Although the implementation of classes is simple, it also provides a surprisingly degree of flexibility. For instance, the implementation not only makes classes “first-class objects”, which are easily introspected at run time, it also makes it possible to modify a class dynamically. For example, methods can be added or modified by simply updating the class dictionary after a class object has already been created! (*) The dynamic nature of Python means that these changes have an immediate effect on all instances of that class or of any of its subclasses. Likewise, individual objects can be modified dynamically by adding, modifying, and deleting instance variables (a feature that I later learned made Python's implementation of objects more permissive than that found in Smalltalk which restricts the set of attributes to those specified at the time of object creation).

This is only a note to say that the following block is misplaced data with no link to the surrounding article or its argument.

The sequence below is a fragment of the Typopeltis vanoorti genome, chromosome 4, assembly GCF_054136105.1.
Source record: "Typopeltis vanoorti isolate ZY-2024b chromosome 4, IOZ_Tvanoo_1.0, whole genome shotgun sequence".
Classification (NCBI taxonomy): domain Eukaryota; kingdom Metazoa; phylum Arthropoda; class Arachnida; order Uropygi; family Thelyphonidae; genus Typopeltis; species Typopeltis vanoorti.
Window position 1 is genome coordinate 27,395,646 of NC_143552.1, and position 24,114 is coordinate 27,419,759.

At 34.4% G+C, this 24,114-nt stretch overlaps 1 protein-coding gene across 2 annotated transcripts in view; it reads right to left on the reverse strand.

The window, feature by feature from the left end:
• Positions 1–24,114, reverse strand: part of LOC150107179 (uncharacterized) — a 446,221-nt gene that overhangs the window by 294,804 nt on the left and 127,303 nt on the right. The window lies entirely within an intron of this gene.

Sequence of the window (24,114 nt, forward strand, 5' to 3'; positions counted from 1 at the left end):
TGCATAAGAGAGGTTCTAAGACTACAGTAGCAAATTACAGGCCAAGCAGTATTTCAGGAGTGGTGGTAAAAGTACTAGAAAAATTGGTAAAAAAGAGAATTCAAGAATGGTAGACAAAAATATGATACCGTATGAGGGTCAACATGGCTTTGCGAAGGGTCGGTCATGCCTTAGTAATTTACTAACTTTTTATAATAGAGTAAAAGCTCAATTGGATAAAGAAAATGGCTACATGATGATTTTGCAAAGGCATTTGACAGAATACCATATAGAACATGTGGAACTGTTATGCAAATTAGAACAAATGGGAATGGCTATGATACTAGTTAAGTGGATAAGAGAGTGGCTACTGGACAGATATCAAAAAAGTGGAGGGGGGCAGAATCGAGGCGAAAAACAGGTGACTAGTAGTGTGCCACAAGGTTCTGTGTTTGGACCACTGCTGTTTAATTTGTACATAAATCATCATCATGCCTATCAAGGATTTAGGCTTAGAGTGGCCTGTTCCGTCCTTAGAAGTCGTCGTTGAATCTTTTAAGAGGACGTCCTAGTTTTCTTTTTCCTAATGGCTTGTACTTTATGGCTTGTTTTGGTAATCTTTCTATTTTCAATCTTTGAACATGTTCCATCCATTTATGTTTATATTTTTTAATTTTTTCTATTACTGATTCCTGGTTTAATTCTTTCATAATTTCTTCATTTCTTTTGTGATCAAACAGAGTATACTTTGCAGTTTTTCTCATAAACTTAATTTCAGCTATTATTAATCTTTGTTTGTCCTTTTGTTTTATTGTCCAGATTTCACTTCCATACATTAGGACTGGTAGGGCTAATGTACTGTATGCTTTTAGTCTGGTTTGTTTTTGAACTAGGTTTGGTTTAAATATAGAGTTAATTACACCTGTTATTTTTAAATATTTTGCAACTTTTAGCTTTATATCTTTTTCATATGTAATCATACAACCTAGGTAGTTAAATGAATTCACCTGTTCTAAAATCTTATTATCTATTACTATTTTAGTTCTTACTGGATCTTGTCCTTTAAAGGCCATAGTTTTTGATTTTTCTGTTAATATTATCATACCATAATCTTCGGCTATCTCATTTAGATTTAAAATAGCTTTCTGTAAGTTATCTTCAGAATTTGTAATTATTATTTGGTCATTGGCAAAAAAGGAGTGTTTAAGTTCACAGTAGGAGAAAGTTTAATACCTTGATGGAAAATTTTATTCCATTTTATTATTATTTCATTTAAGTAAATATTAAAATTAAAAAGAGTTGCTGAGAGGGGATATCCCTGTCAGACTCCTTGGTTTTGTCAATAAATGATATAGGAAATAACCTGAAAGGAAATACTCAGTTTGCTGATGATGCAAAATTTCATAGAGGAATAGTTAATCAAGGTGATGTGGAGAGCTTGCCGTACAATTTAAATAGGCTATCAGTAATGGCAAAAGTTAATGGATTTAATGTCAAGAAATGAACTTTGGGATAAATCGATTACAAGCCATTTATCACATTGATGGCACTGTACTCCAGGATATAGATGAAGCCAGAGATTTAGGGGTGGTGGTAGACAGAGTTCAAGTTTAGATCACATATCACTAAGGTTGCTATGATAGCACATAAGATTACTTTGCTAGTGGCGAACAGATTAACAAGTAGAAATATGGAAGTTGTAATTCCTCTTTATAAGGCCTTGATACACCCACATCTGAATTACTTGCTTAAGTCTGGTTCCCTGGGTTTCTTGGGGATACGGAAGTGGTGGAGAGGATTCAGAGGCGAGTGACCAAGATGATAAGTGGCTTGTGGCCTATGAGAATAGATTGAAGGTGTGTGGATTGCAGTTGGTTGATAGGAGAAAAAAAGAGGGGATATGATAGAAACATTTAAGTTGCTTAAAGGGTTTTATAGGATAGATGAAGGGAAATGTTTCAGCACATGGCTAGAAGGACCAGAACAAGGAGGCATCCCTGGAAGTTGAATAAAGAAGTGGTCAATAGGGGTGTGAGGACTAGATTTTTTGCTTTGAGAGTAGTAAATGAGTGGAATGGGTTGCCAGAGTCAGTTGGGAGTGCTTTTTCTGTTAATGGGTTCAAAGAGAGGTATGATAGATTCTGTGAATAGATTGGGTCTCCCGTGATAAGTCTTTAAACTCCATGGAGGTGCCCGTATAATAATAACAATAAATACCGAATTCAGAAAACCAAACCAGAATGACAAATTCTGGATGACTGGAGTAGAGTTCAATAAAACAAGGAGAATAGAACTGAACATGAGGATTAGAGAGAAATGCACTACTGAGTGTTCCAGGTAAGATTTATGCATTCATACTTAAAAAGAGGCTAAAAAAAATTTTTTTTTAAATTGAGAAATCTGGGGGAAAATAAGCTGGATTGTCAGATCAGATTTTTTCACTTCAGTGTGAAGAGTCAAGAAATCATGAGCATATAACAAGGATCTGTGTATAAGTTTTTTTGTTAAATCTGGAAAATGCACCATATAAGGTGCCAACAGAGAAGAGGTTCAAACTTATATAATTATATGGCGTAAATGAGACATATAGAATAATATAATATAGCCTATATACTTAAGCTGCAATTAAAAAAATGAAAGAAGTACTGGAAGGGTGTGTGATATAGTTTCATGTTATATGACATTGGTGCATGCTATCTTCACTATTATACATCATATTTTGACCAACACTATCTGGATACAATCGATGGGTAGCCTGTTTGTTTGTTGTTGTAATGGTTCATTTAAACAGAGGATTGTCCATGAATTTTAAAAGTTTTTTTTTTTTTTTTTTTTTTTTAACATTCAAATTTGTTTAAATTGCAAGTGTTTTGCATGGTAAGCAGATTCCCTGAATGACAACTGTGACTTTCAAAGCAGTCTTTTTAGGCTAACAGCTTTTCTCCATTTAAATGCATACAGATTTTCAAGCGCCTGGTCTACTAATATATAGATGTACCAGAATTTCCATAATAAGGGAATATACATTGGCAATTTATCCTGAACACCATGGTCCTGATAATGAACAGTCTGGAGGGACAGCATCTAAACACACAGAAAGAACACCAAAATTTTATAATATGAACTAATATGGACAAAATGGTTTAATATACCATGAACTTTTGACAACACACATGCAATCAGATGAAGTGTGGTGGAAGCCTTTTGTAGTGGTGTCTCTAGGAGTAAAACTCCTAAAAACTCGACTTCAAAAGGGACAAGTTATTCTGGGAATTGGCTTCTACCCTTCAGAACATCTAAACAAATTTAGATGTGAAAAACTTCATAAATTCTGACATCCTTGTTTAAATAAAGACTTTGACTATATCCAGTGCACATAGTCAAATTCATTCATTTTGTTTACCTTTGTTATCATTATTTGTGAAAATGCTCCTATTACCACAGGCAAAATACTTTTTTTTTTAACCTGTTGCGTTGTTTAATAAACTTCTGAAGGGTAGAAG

Development of the class Syntax

Having designed the run-time representations for user-defined classes and instances, my next task was to design the syntax for class definitions, and in particular for the method definitions contained therein. A major design constraint was that I didn’t want to add syntax for methods that differed from the syntax for functions. Refactoring the grammar and the byte code generator to handle such similar cases differently felt like a huge task. However, even if I was successful in keeping the grammar the same, I still had to figure out some way to deal with instance variables. Initially, I had hoped to emulate implicit instance variables as seen in C++. For example, in C++, classes are defined by code like this:

class A {
int x;
void spam(int y) {
printf("%d %d\n", x, y);